I toggle clamp. De-Sta-Co #TC-202-TU: from Reid Tool Supply Co. (800-253-0421)

I spindle. De-Sta-Co #TC-215208; from Reid Tool Supply Co.

I plastic knob with ]A" threaded insert; #DK-42 from Reid Tool Supply Co.

'The base width must be adjusted, as explained in the text, to the distance between the tabletop edge and the bit on your router table. See text.


— Trim to fit after assembly.

Position stop on fence to control tenon length.

— Trim to fit after assembly.

Position stop on fence to control tenon length.




#TC-2I 5208 spindle <2 W overall length)


Toggle clamp

Stop jaw

Door Closure Mechanism

Bit cuts into


Bit cuts into


Stop jaw

Toggle clamp fence. (Be sure these screws arc placed where the bit can't contact them.) I didn't glue the fence.on the theory' that I'd need to replace it from time to time. But the whole sled is so economical of materials and so quick to make that if it ever gets too chewed up, I can just replace the whole works.

Mount the toggle clamp 011 the fence. Position it so the spindle will contact the workpicce within x/i to Vi inch of the tenon.

4. Assemble the stop. Drill a clearance hole through one stop jaw for thcTnut. Drive theT-nut into the hole.Turn the carriage bolt into the T-nut. Now glue and screw the stop plate to the two stop jaws. Finally, turn the hex nut and the plastic knob onto the bolt Jam die two together to keep the knob from unthreading.

Using the Tenoning Sled

With the sled and the right bit. tenoning is a snap on the router table. Here's how to do it, step by step.

1. Set up the router table. This is a matter of chucking the appropriate bit in the router and setting the coarse hit elevation.The bit can be a mortising bit. a large-diameter straight bit, or a bottom-cleaning bit.The mortising bit—which is designed for clearing hinge mortises, not mortises for tenons—and the bottom-cleaning bits are designed to clear a broad surface, leaving it clean and smooth. A «might bit is not as well suited design-wise but will be completely adequate.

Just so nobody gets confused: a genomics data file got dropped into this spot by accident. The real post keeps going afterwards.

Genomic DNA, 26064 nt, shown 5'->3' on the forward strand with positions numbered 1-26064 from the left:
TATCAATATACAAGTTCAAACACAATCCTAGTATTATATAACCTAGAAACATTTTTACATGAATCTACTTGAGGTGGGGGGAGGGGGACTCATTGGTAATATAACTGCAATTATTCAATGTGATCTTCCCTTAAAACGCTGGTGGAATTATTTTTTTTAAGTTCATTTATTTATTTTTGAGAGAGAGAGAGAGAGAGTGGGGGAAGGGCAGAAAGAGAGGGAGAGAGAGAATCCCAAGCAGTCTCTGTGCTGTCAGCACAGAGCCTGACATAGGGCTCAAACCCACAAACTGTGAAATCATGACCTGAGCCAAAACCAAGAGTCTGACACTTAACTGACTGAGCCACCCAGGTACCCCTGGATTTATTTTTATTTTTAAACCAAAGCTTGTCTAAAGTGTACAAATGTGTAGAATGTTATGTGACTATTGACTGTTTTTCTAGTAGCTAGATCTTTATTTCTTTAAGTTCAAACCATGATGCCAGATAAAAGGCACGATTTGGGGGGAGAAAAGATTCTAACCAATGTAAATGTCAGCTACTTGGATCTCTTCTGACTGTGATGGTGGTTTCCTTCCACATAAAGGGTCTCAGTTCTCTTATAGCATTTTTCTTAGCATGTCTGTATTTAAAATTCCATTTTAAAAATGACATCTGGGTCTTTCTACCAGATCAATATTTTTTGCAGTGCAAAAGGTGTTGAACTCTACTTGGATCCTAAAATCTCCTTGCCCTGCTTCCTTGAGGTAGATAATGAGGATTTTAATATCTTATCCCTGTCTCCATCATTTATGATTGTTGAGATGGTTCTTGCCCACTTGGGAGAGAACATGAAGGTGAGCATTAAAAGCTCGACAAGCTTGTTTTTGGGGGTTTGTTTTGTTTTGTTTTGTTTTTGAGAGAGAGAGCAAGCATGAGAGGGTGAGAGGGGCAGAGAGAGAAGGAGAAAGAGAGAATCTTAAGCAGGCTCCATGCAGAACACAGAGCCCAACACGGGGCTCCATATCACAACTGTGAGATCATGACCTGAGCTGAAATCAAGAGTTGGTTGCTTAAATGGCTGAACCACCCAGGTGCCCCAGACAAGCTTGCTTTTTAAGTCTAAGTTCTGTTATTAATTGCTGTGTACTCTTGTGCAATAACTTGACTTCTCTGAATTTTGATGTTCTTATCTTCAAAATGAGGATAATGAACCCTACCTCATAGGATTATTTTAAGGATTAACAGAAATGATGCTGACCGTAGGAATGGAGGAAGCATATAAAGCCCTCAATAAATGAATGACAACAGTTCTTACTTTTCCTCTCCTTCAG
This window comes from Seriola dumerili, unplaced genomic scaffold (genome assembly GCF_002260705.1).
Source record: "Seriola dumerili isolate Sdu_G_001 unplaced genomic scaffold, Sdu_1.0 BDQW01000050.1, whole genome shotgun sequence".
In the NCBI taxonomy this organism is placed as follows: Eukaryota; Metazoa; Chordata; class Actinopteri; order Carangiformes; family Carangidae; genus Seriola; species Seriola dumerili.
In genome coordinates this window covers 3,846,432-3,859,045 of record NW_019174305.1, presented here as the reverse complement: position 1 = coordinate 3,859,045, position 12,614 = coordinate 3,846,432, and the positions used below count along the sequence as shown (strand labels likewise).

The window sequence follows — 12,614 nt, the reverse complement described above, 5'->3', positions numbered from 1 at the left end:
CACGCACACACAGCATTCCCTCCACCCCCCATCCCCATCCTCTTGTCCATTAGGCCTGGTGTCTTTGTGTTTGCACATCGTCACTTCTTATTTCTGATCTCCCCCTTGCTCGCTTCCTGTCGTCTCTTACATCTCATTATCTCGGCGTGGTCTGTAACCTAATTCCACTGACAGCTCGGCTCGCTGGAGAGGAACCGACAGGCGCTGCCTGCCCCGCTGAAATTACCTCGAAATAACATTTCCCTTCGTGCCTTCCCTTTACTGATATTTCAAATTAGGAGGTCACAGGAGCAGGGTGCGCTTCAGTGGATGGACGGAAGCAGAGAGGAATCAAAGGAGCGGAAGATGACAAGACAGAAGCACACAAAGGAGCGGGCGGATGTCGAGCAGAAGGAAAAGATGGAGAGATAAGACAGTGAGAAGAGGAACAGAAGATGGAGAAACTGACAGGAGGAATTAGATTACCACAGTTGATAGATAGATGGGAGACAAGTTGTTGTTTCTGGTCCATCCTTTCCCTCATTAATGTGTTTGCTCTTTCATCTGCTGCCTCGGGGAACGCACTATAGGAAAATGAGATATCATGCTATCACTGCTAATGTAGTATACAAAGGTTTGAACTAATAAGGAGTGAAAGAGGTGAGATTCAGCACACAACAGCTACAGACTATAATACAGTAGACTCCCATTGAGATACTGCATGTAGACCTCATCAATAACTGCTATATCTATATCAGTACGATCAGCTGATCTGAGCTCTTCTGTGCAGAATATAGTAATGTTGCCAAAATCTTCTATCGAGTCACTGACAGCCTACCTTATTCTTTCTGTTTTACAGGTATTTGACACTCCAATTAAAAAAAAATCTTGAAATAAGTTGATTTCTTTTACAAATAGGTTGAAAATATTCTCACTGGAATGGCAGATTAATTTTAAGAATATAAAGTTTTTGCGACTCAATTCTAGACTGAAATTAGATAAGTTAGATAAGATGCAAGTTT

The bit elevation should be measured from the top surface of the sled's base. Set the bit a skosh under, so you can measure test cuts and creep up on the just-right setting.

2. Liiy out a tenon on a test piece. Use scraps of the working stock for the tests.The single layout line you need is one marking the tenon shoulder. Scribe it around the lest piece.

If at all possible, use one of your mortises (rather than imler) to determine the correct tenon thickness.

3. Set up the sled. lay the test piece in the sled, and align the shoulder line with the bit-side edge of the base.

Snap the toggle clamp closed, clamping die workpiece. (Adjust the spindle as necessary for the clamp to get a tight grip on the work.)

Now set the stop. Place it on the fence, but ted against the end of the workpicce. Tighten its clamp.

Rolling Router Sled

Work and roll is the routine for cutting tenons on the router table. With the workpiece in the tenoning sled, its butt against the stop, make a pass, cutting the broad cheek. Pull the sled back, pop the toggle clamp, roll the workpiece onto its edge, hook the work with the clamp—you can't snap it closed when the work's on edge—and make another pass. Two more quarter-rolls and two more passes complete the tenon.

4. Cut the test tenon. Turn on the router and make a pass, cutting the first cheek and shoulder. Unbutton the clamp and roll the workpiece over. Make a pass, cutting the second cheek and shoulder.

Check the fit of this tenon in your mortise. Raise or lower the bit, as necessary, to refine the fit. Make another test cut and fit it to the mortise.

When you've got the settings right, cut the real work.